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"People love violence. We love violence in our sport" - Sports psychologist, Professor John Callaghan.
This year's State of Origin series has been criticised by many for being full of niggle tactics and a slap in the face to previous Origin battles.
A lot of that criticism has been directed squarely at the NRL's no punching law. So much so, that it has seen fans, commentators and even players suggest that punching should be returned.
And to some degree, I'd agree with that sentiment, but that's largely due to my passion for the history of the game more than anything else. But we all need to accept that it wasn't the violence that drew people to games, in fact, if the 1970's are any gauge, they drove people away.
So some violence is okay, we still want to watch a good game of footy.
One could argue that niggling is a form of violence. But it's not a sufficiently violent form of violence that some people want. They want punches and blood, like back in the ‘good old days.'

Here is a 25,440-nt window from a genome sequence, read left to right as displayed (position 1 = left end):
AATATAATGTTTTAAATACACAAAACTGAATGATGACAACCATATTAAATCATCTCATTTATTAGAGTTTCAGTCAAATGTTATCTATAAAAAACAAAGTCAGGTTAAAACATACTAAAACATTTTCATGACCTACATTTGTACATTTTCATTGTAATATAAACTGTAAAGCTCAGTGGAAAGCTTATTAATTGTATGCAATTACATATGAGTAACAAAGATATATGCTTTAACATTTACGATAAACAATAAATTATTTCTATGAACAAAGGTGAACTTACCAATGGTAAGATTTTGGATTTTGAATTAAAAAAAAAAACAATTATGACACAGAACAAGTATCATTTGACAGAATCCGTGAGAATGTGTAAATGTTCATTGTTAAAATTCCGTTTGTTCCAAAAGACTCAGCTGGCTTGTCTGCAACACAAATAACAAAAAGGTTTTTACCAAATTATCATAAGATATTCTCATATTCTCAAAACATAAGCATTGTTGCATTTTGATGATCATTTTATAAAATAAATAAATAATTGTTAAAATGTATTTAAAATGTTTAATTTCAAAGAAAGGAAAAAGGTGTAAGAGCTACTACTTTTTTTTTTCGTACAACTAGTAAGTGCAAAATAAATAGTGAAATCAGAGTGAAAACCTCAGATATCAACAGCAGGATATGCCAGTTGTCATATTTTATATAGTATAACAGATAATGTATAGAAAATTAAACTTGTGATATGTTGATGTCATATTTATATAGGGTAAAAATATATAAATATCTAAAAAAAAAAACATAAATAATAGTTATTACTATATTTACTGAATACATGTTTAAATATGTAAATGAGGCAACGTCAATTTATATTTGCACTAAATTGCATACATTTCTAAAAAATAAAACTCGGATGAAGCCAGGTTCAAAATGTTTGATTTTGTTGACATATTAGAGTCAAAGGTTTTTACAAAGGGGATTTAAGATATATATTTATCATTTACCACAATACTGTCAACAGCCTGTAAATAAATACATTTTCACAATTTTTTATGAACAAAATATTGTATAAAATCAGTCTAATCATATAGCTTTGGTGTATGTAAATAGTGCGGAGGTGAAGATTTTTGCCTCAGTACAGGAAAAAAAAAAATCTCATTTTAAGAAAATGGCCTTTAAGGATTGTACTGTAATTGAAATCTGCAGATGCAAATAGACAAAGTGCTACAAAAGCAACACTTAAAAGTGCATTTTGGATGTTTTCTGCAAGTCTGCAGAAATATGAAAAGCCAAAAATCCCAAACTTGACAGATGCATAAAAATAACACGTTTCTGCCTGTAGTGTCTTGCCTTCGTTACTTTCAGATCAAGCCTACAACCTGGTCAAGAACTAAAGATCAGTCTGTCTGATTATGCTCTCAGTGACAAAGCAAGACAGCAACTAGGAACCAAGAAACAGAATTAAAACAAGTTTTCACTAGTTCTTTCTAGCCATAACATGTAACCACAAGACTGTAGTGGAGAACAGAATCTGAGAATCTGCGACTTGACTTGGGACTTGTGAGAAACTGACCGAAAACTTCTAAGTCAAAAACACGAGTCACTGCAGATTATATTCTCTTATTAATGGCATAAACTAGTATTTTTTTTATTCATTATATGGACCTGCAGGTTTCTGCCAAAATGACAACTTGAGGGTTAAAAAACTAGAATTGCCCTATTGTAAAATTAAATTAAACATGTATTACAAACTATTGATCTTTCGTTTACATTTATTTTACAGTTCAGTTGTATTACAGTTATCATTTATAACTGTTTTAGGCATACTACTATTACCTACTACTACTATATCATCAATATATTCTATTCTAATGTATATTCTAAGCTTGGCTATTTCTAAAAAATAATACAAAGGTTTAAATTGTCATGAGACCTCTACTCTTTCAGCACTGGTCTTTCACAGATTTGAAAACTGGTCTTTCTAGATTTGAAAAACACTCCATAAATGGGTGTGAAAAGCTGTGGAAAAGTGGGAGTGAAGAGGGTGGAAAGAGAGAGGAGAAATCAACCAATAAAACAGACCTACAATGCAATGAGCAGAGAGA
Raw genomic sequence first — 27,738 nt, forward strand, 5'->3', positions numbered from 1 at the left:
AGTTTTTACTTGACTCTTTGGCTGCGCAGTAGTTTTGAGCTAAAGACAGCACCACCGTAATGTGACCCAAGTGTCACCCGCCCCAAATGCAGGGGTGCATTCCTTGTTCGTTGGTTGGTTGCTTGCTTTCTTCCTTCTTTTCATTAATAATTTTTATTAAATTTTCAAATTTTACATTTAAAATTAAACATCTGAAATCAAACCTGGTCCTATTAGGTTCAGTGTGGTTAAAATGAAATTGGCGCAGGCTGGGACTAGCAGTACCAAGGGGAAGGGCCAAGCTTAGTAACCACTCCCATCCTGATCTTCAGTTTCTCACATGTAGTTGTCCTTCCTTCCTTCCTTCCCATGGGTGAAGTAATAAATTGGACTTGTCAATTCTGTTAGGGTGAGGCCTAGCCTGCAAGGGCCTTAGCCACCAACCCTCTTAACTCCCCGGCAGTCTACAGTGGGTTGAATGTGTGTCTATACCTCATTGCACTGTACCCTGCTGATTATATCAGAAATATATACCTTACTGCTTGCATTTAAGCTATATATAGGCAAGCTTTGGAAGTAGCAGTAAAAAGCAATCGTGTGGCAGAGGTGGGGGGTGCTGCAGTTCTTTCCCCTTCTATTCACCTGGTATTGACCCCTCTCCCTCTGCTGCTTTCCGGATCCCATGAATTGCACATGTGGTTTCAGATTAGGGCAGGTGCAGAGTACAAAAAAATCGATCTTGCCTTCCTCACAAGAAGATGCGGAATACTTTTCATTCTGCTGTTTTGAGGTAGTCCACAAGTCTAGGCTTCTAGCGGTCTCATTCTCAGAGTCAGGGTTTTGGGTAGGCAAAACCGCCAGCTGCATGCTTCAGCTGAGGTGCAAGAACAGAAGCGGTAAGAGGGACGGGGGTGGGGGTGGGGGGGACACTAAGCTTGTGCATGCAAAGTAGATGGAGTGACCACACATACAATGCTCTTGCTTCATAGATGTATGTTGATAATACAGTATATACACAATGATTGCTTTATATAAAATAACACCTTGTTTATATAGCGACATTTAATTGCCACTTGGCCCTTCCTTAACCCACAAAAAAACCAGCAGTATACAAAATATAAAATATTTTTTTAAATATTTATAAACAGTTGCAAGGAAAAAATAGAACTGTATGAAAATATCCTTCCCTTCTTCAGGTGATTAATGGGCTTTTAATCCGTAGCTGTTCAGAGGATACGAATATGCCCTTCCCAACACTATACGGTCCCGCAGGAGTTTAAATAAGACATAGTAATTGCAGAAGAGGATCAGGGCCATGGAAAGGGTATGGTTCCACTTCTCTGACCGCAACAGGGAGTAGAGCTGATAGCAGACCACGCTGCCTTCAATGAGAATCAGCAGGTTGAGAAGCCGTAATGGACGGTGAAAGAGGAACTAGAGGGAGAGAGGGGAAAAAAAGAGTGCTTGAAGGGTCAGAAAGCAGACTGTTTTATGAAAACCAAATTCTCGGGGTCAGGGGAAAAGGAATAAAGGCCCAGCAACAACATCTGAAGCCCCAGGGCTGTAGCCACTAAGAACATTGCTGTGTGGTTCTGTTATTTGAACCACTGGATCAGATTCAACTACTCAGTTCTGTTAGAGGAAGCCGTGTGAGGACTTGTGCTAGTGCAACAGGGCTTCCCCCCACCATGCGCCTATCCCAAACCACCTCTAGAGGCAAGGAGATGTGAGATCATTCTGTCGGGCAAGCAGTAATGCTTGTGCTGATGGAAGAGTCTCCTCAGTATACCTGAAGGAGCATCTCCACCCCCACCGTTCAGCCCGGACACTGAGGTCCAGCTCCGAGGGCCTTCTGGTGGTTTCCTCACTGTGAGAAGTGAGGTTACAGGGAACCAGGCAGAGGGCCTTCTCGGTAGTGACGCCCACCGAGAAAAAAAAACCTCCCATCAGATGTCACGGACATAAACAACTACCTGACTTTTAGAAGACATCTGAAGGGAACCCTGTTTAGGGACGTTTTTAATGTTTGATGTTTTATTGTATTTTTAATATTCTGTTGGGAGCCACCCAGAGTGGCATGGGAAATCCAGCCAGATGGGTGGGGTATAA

Insert clichéd "Cattle dog!" quote here.
It's always a bit confusing when people discuss their reasoning for bringing back punching. They generally say it allows the players to let off their steam and get the anger out of their system. So in a way, they are saying they don't want to see too much violence, but they want to see more violent forms of violence than niggling.
As the game ages and matures, just like the old cattle dog, it loses interest in the fighting.
I actually think this year's Origin series was one of the best in a long time; a war of attrition up the middle, skilled men trying to pry their way through the most unforgiving defences and flashy players doing the unbelievable to save their team from defeat. No one gave an inch.
The niggle tactics while unsavoury to most, I believe showed a passion and aggression that had been waning, almost to the point that it looked a little scripted in recent series.
"It's Origin; we must have some violent incident"
This series we saw a truly desperate NSW Origin side really show passion. For the first time since 1908, they got just a taste of what Queensland suffered through for decades. For the first time, they played with a level of raw passion and desire to win that they've never reached before. They didn't need to punch anyone to show this.
State of Origin keeps growing bigger and stronger and will continue to do so despite punching not being allowed. It seems odd to want to drag it backwards just to satiate some primal desire for a few minutes.